Because these are photographic facsimiles, the instructions have not been translated from German, and the charts remain in Duchrow's idiosyncratic notation. The introductory pages by the editors include an explanation of the chart symbols and a wordlist of some of the key words. But it's still pretty baffling terrain, even to those who are comfortable knitting from charts. Here's my attempt at a sort of roadmap to finding your way around in these texts.
The statement "Gesetzlich geschutzt" (registered, apparently a copyright statement) is on some of the covers. According to editor Jules Kliot (pers. comm.), the patterns themselves are now out of copyright, though the visual representations as reproduced in the books are protected, and permission from the publisher would be required to publish copies of the charts. Credit to Duchrow as designer, and acknowledgement of the books as source material, when transcribing or translating the patterns is courteous, but not a legal obligation.
This instruction set gives the general outline for working the piece. Below the title is a line saying what size yarn it's knitted in (sometimes vague: "fine yarn"), and what size it is. Then there are a series of numbered steps. The first tells how many stitches to cast on, and how to work the first couple of rounds. The following steps tell which portions to work of which charts, and give any special instructions you'll need. This can be fairly complex if there are many variations on a single design. You may knit sections of many different charts; the instructions will tell you which rounds of which charts to knit. It ends with instructions for crocheting off and blocking.
Inset into the chart somewhere will be explanatory notes for that chart, labeled "Anmerkungen" (Notes). These contain any amplification needed in interpreting the chart, and will be noted on the chart at the line they are needed, with a notation like, "siehe Anm. 2" (see Note 2). Sometimes the set of notes goes with more than one chart: "Anmerkungen zu den Typensatzen 1-4" (Notes to charts 1-4).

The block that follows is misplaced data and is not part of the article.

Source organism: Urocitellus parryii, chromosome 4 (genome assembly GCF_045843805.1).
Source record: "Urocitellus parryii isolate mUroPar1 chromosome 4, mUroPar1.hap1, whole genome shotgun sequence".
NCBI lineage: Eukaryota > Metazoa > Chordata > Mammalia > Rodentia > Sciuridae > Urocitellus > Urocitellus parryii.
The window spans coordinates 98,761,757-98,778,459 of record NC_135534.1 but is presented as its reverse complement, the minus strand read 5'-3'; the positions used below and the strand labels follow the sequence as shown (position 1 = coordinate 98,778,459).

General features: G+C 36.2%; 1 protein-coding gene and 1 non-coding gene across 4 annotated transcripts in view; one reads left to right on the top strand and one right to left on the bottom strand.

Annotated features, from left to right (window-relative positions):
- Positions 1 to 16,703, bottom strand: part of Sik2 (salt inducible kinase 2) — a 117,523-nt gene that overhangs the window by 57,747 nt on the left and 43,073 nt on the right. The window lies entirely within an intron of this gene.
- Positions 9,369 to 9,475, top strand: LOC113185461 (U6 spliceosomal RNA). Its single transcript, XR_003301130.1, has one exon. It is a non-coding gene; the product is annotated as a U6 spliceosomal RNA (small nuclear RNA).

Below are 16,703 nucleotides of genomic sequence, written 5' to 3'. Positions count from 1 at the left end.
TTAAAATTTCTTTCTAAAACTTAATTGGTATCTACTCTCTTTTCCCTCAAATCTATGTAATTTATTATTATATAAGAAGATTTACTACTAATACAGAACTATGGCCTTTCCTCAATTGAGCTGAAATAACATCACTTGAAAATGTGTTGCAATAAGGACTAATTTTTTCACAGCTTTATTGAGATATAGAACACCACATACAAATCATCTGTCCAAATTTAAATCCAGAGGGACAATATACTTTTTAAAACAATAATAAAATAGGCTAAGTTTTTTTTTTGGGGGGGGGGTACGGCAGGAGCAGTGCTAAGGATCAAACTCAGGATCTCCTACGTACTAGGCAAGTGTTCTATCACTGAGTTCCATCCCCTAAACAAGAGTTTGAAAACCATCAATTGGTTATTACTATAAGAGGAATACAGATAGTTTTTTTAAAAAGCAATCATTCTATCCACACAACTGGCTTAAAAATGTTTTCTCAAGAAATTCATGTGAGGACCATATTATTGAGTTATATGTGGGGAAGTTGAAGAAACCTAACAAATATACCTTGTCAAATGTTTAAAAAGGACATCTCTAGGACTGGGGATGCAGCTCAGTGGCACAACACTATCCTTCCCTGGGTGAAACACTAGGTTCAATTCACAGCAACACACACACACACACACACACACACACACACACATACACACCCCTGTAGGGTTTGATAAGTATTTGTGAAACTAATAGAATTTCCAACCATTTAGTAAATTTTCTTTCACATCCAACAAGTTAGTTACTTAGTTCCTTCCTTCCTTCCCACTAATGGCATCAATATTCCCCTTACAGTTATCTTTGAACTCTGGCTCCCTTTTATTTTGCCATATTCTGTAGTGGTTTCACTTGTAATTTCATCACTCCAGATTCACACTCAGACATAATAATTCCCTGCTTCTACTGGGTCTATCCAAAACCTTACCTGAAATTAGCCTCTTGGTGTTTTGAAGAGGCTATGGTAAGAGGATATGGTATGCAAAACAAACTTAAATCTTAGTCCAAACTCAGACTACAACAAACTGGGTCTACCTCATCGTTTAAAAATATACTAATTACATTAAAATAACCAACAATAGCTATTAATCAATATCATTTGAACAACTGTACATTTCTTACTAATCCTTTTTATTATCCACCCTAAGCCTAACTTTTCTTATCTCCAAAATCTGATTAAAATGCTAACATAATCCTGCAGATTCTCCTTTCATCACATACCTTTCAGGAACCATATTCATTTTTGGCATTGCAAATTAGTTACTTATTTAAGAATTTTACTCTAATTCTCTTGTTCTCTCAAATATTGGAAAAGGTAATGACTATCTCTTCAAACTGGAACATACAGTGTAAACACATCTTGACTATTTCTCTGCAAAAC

Because the notes are full German sentences, it will be useful to have a dictionary handy. I recommend Knitting Languages (Heathman, 1996), which is a wordlist of knitting terms in ten languages. I write in additional words as I decipher them; there's plenty of space. A regular German-English dictionary may be useful as well.
As is standard in modern lace charts, these charts are read from the bottom to the top. The rows in circular knitting read right to left; alternate rows in back-and-forth knitting are left to right. The number of the round is given at the right. Generally any round not charted is knitted plain; there will be a marginal note saying so -- "Alle Zwischentouren rechts" (All the between rounds knitted) -- or giving alternative instructions, for example "Ohne Zwischentouren" (without between rounds, that is, all rounds charted).
Next to the first round you'll find instructions for getting started, for example:
Anfang: 8 Maschen Anschlag, 1 Runde rechts, dann die 2. Runde
Start: 8 stitches cast-on, 1 round knit, then (work) the 2nd round (of the chart).
The symbols Duchrow uses on her charts are usually the first letter of the German word for a stitch, so r for rechts (knit) and l for links (purl), etc. These are listed in the front of the book. The heavy lines between squares have no significance for how the chart is worked; they're there to outline the design elements you see in the object--petals, leaves, lines of yo's, and so on. Where there is a series of plain knit stitches, she writes "15 rechts" instead of charting the 15 stitches. Similarly, she'll combine several rounds of plain knitting as "3 Runden rechts" or "3 Touren rechts."
The instructions for crocheting off the last round are given in squares at the top of the chart. Apparently the lower squares show how many stitches to crochet together--my guess is that "3" means take 3, "a" means take 2, and "r" means take 1--and the higher squares show how many stitches to chain in between. However, in many instances this interpretation does not result in a proper match with the remaining number of stitches in the repeat or line up properly with design elements, so perhaps there's some other explanation.
Heathman, Margaret.1996. Knitting Languages. Schoolhouse Press, Pittsville, WI.
Kliot, Jules. 1999. Personal communication by email, 3 Sept. 1999.
Schurch, Charlene Tompkins. 1997. Christine Duchrow and Art Pattern Knitting. Piecework, January/February 1997, pp. 34-38.
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